Saturday, October 2, 2010
"Every Which Way But Loose:" Nice guys make smash hits
Title: Every Which Way But Loose
Genre: Redneck flavored fun
Notable for: Clint co-stars with an ape
Coolest thing Clint does: Never loses a fight unless he wants to
People who compliment Clint on his late-life brush with serious critical acclaim frequently do so by insulting "Every Which Way But Loose."
"Eastwood has sure come a long way from the days when he made movies with monkeys," they say.
We understand their point.
On the surface, "Every Which Way But Loose" must be one of the stupidest movies ever made, and it contains the hideous spectacle of Sondra Locke singing country music.
Clint's character, named Philo Beddoe, is presented as a blue-collar guy, but that's not really correct. Blue-collar guys have jobs. Philo spends his time working on cars in his yard, which is strewn with junk. He makes money betting on himself in bare-knuckle fights staged for wagering purposes. Where we're from, that sort of guy would be called "white trash," not blue collar.
Philo's lifestyle is based on the strange premise that street-corner prize fights are a common American tradition. Every town in the movie has a local champ and a bunch of working-class guys who are ready to gather to bet on a fight. Everyone has heard of Tank Murdock, an unbeatable brawler from Denver.
There is no coherent storyline, so the movie rests on oddball characters and memorable scenes.
Clyde, an orangutan, is Clint's buddy more than his pet. Clyde drinks beer, makes obscene hand gestures and is otherwise incorrigible. Ruth Gordon, who was 82 at the time, played a highly cranky old lady obsessed with getting a driver's license. Miss Gordon's talents were considerable but hearing an old lady say "goddamn" and "horse shit" is not nearly as hilarious in 2010 as it evidently seemed in 1978.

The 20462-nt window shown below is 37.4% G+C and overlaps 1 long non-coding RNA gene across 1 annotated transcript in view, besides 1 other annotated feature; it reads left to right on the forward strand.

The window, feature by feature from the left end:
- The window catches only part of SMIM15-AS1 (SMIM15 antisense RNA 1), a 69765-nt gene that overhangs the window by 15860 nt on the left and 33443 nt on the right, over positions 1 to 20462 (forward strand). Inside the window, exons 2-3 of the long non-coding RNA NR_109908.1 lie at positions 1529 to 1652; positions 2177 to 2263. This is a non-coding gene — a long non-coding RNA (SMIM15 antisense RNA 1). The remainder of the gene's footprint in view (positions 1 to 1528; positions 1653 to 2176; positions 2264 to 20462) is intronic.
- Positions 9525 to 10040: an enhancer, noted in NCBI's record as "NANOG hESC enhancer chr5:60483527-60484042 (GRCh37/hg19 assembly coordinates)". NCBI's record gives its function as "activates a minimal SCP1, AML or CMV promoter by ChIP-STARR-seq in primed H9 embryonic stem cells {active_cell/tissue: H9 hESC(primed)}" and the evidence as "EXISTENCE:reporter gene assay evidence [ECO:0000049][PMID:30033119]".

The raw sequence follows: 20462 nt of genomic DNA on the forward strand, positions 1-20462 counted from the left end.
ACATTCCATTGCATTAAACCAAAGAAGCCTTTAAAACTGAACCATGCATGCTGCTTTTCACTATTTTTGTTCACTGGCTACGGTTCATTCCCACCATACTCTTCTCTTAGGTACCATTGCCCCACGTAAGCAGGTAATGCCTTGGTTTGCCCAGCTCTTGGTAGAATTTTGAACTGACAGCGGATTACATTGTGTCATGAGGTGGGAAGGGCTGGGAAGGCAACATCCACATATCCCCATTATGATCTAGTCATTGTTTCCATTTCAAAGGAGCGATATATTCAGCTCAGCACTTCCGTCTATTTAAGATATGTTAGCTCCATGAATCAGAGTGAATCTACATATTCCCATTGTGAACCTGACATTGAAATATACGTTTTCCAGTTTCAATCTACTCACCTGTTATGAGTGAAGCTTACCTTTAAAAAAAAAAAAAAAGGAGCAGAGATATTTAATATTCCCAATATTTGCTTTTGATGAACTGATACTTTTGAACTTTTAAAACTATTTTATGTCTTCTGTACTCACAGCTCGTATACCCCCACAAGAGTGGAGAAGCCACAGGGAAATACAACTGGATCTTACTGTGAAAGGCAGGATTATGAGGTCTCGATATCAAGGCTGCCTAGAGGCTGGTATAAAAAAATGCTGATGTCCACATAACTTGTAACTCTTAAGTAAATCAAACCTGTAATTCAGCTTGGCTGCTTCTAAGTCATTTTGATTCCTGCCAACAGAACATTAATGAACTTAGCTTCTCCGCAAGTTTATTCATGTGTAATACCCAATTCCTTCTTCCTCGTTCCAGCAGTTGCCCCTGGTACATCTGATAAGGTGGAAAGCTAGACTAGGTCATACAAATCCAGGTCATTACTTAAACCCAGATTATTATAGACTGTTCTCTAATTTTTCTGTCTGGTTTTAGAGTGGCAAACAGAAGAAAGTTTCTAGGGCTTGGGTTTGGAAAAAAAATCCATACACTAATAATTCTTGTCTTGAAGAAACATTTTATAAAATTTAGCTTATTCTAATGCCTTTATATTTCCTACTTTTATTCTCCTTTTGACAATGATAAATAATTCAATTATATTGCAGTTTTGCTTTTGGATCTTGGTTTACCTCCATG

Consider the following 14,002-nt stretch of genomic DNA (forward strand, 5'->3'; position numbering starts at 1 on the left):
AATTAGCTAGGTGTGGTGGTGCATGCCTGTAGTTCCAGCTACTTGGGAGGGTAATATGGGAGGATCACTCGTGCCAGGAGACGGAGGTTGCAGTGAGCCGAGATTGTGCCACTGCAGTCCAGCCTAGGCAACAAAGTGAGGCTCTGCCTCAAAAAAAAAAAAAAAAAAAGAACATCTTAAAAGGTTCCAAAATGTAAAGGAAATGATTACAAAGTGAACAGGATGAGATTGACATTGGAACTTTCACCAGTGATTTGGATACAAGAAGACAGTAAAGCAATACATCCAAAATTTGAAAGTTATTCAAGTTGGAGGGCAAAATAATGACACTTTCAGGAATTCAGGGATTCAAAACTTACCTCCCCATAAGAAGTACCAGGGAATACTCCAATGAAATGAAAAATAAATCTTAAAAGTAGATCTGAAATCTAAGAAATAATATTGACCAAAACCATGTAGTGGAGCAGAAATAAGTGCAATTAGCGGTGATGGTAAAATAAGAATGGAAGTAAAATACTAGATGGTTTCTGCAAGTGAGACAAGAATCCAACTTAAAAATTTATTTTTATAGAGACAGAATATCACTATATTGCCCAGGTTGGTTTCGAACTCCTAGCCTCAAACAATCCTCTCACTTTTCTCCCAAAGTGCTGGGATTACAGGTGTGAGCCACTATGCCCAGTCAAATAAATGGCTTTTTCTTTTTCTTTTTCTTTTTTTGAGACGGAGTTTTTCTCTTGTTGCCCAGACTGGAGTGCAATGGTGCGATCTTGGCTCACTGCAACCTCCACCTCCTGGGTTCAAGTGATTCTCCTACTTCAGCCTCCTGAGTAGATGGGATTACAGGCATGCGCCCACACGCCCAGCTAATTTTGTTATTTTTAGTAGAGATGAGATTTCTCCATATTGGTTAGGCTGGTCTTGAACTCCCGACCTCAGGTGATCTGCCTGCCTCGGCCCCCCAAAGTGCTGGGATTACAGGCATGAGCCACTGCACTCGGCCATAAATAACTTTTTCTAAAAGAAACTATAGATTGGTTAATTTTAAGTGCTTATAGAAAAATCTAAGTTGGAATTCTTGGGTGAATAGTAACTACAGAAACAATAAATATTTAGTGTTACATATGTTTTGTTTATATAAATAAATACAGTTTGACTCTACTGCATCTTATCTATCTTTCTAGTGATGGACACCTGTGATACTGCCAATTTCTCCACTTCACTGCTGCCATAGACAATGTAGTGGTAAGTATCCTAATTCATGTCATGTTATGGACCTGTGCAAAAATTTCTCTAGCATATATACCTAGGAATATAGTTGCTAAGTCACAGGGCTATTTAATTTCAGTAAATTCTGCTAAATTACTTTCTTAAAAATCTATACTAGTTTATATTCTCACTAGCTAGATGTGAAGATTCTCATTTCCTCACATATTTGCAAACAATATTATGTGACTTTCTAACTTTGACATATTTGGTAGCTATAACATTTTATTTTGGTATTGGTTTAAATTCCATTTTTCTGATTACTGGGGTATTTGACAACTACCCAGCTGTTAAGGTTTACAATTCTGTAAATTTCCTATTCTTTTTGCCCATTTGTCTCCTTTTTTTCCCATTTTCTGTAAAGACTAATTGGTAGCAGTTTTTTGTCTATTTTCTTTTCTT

As for plot, there's not much.
Clint meets Sondra Locke, falls for her, she disappears and he drives off in his truck looking for her. Along the way, he makes enemies of the world's goofiest gang of swastika-wearing motorcycle riders and two inept cops. Bent on revenge, both the cops and the bikers follow Clint and Clyde as they follow Locke. Country music bars and singers are frequently encountered to keep the redneck charm flowing. At the end, Clint fights the legendary Tank Murdock, as if the whole movie led up to that climax, which it most certainly does not.
The worse flaw is Clint's inexplicable infatuation with Locke. Her character is, in a word, repulsive. She is selfish, bitchy, annoying, and her costuming while singing onstage in country-music bars seems designed to emphasize that she has the breasts of small boy.
Even the trailer for the movie -- conveniently posted above for your pleasure -- acknowledges that the story is absurd. "It's no joke," the narrator says. "It's Eastwood as you've never seen him before."
Andrew said it better: "A street fighter who has a pet orangutan falls in love with a traveling country music singer, who leaves him while he is chased by bumbling neo-Nazi bikers? What screenwriter could think anyone might buy that script?"
Despite all those flaws, "Every Which Way But Loose" was one of Clint's most popular movies. And it is still fun to watch.
Here's the best explanation for the popularity: For the first time in his career, Clint played a thoroughly likable character and audiences were ready to like him. Philo Beddoe is a good fighter, sure, but not a mean one. He's a nice, average guy looking for happiness in a world full of oddballs and apes.
And, what the hell, it's still a little funny to hear an old lady say off-color things. Look at Betty White.
Nice guys don't always finish last, eh, Clint?
Next up: "Escape from Alcatraz."